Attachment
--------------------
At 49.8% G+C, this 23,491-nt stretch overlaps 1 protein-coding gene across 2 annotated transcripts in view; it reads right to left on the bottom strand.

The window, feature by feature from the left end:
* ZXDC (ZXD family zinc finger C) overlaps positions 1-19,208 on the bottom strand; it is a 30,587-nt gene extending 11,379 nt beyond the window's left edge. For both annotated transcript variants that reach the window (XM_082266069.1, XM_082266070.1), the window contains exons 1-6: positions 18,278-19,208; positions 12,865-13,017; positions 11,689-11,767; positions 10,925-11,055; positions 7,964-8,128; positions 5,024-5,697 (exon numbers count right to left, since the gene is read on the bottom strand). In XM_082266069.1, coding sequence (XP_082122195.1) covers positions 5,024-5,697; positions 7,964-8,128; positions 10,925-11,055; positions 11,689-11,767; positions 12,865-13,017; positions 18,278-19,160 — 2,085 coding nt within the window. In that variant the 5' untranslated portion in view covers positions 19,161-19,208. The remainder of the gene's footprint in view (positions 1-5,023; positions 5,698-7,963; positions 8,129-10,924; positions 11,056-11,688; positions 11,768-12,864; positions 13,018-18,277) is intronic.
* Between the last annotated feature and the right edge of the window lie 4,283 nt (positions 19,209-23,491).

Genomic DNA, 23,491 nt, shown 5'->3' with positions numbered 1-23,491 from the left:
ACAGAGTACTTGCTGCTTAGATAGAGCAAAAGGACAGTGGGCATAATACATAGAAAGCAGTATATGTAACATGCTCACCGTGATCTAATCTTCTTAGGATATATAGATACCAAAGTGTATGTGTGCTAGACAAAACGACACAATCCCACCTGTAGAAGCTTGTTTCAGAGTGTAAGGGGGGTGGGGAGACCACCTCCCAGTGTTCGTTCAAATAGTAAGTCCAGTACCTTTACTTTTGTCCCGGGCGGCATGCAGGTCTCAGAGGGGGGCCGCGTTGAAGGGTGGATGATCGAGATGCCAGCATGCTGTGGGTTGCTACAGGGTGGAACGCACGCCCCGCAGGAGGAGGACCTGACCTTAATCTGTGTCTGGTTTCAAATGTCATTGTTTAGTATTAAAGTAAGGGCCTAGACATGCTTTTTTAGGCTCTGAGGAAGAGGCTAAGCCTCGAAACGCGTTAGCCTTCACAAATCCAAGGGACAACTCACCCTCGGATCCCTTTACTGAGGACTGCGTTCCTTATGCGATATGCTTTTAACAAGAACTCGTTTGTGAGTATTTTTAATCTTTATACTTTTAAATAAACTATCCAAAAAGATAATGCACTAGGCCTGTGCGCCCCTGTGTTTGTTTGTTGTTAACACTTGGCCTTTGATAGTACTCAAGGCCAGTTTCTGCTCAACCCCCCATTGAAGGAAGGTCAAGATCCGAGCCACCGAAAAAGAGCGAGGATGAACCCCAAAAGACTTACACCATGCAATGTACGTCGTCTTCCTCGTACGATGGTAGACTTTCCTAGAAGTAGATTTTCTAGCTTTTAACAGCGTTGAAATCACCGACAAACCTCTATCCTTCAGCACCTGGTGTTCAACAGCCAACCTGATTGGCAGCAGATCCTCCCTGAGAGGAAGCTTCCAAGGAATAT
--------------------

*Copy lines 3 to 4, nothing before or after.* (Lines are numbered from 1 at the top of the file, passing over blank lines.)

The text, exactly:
* ZXDC (ZXD family zinc finger C) overlaps positions 1-19,208 on the bottom strand; it is a 30,587-nt gene extending 11,379 nt beyond the window's left edge. For both annotated transcript variants that reach the window (XM_082266069.1, XM_082266070.1), the window contains exons 1-6: positions 18,278-19,208; positions 12,865-13,017; positions 11,689-11,767; positions 10,925-11,055; positions 7,964-8,128; positions 5,024-5,697 (exon numbers count right to left, since the gene is read on the bottom strand). In XM_082266069.1, coding sequence (XP_082122195.1) covers positions 5,024-5,697; positions 7,964-8,128; positions 10,925-11,055; positions 11,689-11,767; positions 12,865-13,017; positions 18,278-19,160 — 2,085 coding nt within the window. In that variant the 5' untranslated portion in view covers positions 19,161-19,208. The remainder of the gene's footprint in view (positions 1-5,023; positions 5,698-7,963; positions 8,129-10,924; positions 11,056-11,688; positions 11,768-12,864; positions 13,018-18,277) is intronic.
* Between the last annotated feature and the right edge of the window lie 4,283 nt (positions 19,209-23,491).